The Hobby Lobby Conundrum

SCOTUS decision in Hobby Lobby was hailed by some religious freedom advocates as a victory for religious freedom, but the fallout from that case has harmed religious freedom more broadly and has fueled recent attacks on religious freedom generally. The idea that Hobby Lobby is bad for religious freedom might seem counterintuitive. The following three excerpts from Chapter 5 of Freedom’s Edge explain why Hobby Lobby may be damaging to religious freedom in the long-run:

“. . .The purpose of this section is to argue that granting for-profit entities religious freedom rights under a RFRA is not just a legal error but also a strategic error of epic proportions for religious freedom advocates.

Simply put, Hobby Lobby is bad for religious freedom. Even if I did not think it was a terrible legal decision, the fact remains that it is a strategic catastrophe for religious freedom generally. Ironically, one of the best ways to protect religious freedom for individuals and traditional religious entities against the immense backlash religious freedom has been facing would be to amend the federal RFRA and state RFRAs to deny protection to for-profit entities. This is the opposite of what many state legislatures have been attempting to do.

In making this argument, I am not disparaging the Green or Hahn families, who no doubt had sincere religious beliefs that forced their hand. Nor am I disparaging the excellent lawyers who advocated on their behalf (in my opinion, it was a great job of lawyering since they were able to sell Justice Samuel Alito and the majority of the Supreme Court, except for perhaps Justice Anthony Kennedy, the legal equivalent of the Brooklyn Bridge). I am pointing out the simple reality that Hobby Lobby will prove to be worse for religious freedom than Employment Division v. Smith (the peyote case).

I realize this is a radical statement, so I will back it up later in this chapter. Unfortunately, backing it up becomes easier almost every week as the country experiences more cultural backlash and fallout from the Hobby Lobby Court’s protection of for-profit entities’ religious freedom in a manner that could potentially harm third parties’ rights. Both the protection of for-profit entities’ religious freedom and the implication that religious freedom claims could negatively affect third parties were unprecedented. But even assuming that these were the correct legal decisions, the fallout from these arguments both before and since Hobby Lobby has been stunning.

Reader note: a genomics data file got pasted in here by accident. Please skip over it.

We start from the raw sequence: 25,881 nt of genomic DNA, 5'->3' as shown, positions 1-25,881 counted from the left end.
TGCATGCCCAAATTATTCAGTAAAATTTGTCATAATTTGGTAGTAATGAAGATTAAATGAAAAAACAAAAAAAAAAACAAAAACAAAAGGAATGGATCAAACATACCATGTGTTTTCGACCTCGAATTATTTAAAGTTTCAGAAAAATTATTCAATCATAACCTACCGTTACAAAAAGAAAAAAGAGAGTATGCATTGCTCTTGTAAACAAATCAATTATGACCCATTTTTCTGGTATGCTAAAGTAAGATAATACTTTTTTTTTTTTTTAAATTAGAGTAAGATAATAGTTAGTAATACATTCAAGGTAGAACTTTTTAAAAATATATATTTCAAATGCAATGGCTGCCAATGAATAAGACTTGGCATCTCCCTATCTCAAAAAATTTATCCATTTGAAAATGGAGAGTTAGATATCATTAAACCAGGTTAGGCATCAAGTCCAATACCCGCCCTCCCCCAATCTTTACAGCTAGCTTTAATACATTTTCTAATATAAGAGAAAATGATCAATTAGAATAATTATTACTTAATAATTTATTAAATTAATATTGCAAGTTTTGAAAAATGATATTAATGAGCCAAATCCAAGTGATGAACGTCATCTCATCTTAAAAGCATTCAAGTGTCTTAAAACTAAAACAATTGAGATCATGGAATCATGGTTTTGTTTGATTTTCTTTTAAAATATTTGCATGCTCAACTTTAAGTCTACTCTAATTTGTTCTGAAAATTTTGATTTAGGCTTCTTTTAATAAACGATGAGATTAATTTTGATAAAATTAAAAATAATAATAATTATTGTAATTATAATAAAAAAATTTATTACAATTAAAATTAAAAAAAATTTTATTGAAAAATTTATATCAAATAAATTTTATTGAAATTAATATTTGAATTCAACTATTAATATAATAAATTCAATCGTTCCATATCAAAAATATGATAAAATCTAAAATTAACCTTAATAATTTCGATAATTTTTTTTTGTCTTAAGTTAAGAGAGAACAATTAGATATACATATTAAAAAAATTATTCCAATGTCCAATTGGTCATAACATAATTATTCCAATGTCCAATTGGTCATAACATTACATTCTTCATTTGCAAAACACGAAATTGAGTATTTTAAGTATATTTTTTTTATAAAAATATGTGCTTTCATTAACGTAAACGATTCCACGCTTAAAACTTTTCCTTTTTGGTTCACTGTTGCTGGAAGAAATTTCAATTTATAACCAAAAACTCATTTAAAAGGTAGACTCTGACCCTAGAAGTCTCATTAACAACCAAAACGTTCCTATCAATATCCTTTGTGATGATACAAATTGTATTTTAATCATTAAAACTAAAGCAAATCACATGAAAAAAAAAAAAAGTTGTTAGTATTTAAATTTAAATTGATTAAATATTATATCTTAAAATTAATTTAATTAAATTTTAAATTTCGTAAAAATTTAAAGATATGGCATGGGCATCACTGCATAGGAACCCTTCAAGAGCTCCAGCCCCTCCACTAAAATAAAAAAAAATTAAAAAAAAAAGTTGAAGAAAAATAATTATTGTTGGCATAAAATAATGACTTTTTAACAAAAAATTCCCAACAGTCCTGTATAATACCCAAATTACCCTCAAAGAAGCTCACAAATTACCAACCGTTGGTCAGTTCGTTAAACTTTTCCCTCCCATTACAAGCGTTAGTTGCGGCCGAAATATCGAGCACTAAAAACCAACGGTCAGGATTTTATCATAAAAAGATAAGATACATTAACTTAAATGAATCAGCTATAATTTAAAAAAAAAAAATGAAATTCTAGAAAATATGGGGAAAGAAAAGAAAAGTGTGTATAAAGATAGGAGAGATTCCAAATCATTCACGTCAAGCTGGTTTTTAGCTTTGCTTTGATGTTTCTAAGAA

Again, I am not attempting to belittle the impact that owners of closely held companies such as the Greens and the Hahns face. In fact, you could add Elane Huguenin and Jack Phillips to that list. These people are faced with a Hobson’s Choice: violate the tenets of your faith and become complicit in something you believe to be sin, thus damaging
the very core of your being and depending on your belief perhaps your eternal life, or give up the profit-making element of your business.

Of course, there is a profound difference between a religious entity and a for-profit corporation. This is the problem. Once we begin protecting for-profit entities, the likelihood of claims of discrimination will increase dramatically. We witnessed public outrage over the argument that a for-profit business can discriminate based on religious
freedom even before Hobby Lobby was decided, but that outrage has reached a fever pitch since and will only increase.”

“. . . [T]here is a fundamental difference between for-profit entities and religious entities. Religious entities generally serve their own flocks, and to the extent that they reach out through charity to serve others, they do so as part of their religious mission and not for
any profit motive. The purpose of these endeavors is religious. When a church opens a “restaurant” and only serves food for free to the poor, we call it a soup kitchen, not a restaurant. If a church opened a department store for the general public and did so as a profit-making venture, the store could lose its status as a protected religious entity.”

“Many advocates of religious freedom hailed the Hobby Lobby decision as an important and welcomed victory. If it is a victory, it is a pyrrhic one, because it threatens to undermine religious freedom more generally. I promised I would offer proof of this point. Offering that proof is the purpose of this section.

Religious freedom has recently come under blistering attacks in public discourse. Both the courts and the public have been slow to understand “lived religion,” the idea that for many people of faith, religion is inseparable from other aspects of life and is lived daily, not just at services on Saturday or Sunday. Ironically, while the Hobby Lobby decision recognizes this, it does so in a context where lived religion is asserted by a for-profit entity to the detriment of employees who do not necessarily share the owners’ faith commitments, thus giving further ammunition to those attacking religious freedom.